This is a film which stretches children's animation to the limit - the Other Mother is as compelling a vision of evil as, in her day, were Disney's wicked queens in 'Snow White' and 'Sleeping Beauty'.Much of what is finest in the film is under-stated - Selick uses the possibilities of 3-D sometimes for sensational moments like the Other Mother's stitching needle that lances towards the audience, more often for quiet texture. The other world has more depth and richness at first, than Coraline's real world, a depth that gradually becomes an Expressionist distortion of reality.
and - remember this is for the TLS whose audience needs things explaining -
From the beginnings of cinema, and even before the cameras and film stock needed to make films were widely available or affordable, those who loved film but were not neccessarily interested in pursuing film careers found ways of making pictures. Families made Tarzan adventures as a hobby; confidence tricksters got whole towns to co-operate in rip-offs of popular silent franchises, possibly as a loss-leader for private showings of pornography. As the technology has got simpler and cheaper, the results have become more technically accomplished - the fan films of today are sometimes slicker than actual Hollywood product.
This is one example - radical makeup techniques are another - of what can be termed competence cascades, the process whereby professional skills are admired and imitated by an amateur following in a process of continuous feedback and change of roles. Various filmmakers have played around with fan films - Andy Warhol made a homoerotic Batman/Dracula cross-over which is (perhaps mercifully) lost - and various franchises - Star Wars, Marvel comics - have alternately encouraged and suppressed fan efforts in order to keep interest alive without allowing amateurs to pass off their efforts as the real thing. Young rightly points to the way that the existence of this branch of fan culture is but one example of a general tendency of those devoted to particular areas of popular culture to move from passive consumption to active recreation and subversion.
Young's account is intelligent and partisan - he sends his readers off to such sites as YouTube to look at some of the best of what has been produced in the amateur sector. Inevitably he has his preferences - he is more interested in the shooting and acting of actual films than in the cutting of existing material to make something new and occasionally subversive - 'vidding'; he acknowledges that 'vidding' is far more popular with women than men and suggests reasons why this might be. What he does not do is examine the real creativity sometimes involved in this sector - a recut of the trailer to Zack Snyder's '300' which mocks it brillaintly by setting its simultaneously homoerotic and homophobic images to 'It's Raining Men'. This is odd, given his fondness for parody - the 'Pink 5' films, for example, which interpolate an air-headed Valley Girl into the action of the original Star Wars films.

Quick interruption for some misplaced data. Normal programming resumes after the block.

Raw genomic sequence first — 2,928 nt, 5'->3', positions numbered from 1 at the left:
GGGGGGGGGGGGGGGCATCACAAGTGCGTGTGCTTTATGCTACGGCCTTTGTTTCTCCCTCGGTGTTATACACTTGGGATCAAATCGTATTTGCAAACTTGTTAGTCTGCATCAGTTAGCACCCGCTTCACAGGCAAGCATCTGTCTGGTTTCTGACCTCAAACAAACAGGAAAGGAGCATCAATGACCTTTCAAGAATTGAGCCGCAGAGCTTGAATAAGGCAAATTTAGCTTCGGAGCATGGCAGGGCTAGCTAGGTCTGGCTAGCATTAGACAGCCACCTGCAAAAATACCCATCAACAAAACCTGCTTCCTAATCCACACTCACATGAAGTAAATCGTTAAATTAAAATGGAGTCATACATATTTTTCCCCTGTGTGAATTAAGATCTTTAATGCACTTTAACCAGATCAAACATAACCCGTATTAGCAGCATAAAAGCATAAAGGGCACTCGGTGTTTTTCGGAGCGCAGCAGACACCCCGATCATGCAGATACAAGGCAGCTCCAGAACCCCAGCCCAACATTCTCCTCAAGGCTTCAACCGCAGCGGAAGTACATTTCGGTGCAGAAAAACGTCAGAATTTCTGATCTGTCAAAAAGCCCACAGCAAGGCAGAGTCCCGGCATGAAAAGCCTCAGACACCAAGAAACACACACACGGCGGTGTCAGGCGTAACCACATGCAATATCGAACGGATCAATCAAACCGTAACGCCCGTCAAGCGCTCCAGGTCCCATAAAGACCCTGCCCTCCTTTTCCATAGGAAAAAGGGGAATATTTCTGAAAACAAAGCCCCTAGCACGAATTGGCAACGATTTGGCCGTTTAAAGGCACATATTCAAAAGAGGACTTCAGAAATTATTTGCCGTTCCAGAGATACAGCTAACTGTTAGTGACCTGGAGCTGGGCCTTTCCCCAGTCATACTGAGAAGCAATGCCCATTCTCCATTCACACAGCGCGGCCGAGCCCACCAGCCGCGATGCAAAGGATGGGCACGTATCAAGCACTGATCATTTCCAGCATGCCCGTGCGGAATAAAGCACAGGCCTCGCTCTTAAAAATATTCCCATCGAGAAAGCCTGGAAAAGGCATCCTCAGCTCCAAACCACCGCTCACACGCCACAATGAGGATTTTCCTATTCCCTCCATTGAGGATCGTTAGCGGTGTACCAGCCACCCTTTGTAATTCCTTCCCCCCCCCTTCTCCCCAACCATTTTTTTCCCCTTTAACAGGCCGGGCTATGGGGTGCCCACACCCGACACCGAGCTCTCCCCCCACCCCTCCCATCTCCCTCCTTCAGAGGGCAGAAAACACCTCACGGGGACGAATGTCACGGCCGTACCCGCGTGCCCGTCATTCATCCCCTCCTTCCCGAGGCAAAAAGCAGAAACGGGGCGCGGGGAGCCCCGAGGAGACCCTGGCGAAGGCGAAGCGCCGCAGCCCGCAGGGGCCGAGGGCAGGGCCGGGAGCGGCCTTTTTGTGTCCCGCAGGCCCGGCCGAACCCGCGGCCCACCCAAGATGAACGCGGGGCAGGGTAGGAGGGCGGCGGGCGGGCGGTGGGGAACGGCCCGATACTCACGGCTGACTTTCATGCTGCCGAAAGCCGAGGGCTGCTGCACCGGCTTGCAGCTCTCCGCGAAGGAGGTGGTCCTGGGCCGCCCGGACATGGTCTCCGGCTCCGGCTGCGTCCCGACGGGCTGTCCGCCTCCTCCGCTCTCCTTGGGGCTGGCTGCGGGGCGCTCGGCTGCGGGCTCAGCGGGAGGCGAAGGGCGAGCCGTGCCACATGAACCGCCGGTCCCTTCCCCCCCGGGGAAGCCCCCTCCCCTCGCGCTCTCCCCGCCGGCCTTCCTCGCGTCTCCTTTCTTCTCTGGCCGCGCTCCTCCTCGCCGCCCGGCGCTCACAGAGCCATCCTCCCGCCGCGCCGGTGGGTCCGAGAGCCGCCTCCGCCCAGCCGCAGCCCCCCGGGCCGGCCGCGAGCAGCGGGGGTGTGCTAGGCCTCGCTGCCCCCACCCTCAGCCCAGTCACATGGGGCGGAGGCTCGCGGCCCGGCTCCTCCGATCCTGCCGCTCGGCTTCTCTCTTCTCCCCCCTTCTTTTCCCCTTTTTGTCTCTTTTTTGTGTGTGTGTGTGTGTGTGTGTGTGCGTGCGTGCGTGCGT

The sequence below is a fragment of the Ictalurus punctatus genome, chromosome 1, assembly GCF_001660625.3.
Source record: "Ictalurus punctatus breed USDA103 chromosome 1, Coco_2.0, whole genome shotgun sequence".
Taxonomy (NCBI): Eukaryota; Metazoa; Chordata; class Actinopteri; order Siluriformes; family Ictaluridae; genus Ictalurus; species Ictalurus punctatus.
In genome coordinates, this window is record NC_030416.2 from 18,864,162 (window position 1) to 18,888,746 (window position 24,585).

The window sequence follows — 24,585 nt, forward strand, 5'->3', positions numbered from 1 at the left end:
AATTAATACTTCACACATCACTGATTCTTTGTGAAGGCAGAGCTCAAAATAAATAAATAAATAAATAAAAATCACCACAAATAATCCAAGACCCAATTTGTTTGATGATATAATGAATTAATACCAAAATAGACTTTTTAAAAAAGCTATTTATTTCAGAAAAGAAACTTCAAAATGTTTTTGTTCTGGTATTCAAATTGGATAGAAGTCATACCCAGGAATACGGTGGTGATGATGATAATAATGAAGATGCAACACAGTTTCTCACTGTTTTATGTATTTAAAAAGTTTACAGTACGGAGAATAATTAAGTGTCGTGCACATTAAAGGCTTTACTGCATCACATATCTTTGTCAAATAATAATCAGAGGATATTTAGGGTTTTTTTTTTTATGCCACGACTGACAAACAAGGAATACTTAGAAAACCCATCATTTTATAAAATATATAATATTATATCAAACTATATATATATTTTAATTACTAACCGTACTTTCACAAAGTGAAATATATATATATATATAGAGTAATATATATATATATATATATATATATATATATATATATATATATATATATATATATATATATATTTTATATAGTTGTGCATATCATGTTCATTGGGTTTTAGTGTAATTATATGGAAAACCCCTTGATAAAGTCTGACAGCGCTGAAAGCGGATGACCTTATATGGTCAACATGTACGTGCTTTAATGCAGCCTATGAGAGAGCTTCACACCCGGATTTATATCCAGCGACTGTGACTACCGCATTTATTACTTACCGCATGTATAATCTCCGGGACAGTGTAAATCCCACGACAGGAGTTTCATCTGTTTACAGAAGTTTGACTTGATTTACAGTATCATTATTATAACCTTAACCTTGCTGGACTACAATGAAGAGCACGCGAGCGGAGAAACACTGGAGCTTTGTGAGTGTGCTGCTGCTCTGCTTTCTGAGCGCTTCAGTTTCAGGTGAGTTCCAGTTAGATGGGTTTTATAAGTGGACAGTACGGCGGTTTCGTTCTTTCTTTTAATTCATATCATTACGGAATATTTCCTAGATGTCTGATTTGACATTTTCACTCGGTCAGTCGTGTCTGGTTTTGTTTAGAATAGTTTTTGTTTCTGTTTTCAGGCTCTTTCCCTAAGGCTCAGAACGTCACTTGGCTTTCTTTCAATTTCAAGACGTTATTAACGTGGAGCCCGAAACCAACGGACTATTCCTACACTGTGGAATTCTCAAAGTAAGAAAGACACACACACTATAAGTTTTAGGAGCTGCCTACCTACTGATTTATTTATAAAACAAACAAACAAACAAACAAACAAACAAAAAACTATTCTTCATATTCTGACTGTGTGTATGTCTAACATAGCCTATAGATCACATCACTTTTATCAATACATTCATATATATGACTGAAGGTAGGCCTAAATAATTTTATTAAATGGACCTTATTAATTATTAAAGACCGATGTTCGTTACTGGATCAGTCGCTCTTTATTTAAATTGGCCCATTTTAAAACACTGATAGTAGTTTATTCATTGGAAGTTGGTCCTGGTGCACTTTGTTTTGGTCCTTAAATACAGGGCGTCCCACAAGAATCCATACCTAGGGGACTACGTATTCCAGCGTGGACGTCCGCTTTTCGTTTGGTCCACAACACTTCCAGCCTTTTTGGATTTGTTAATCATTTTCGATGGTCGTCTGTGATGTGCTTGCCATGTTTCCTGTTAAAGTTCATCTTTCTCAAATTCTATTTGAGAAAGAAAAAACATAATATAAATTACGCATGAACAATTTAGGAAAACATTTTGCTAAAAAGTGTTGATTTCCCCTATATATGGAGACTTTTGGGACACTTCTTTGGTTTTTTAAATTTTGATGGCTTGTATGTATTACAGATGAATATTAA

This is a particularly odd omission given that the future of transformative appropriation of film is liable to be with the skills vidding demonstrates rather than with actual actors and camera work. As the digitization of cinema's entire heritage continues and editing programmes become ever more accessible, it seems likely that one possible future for fan cinema - indeed for the mainstream - will include endless remakes and mashups - it is not that big a step from deleting JarJarBinks from 'The Phantom Menace' to replacing Bogart with Ronald Reagan in 'Casablanca'. Young is perhaps a little too in love with fan film-making to contemplate how easily it could turn to the dark side of the force.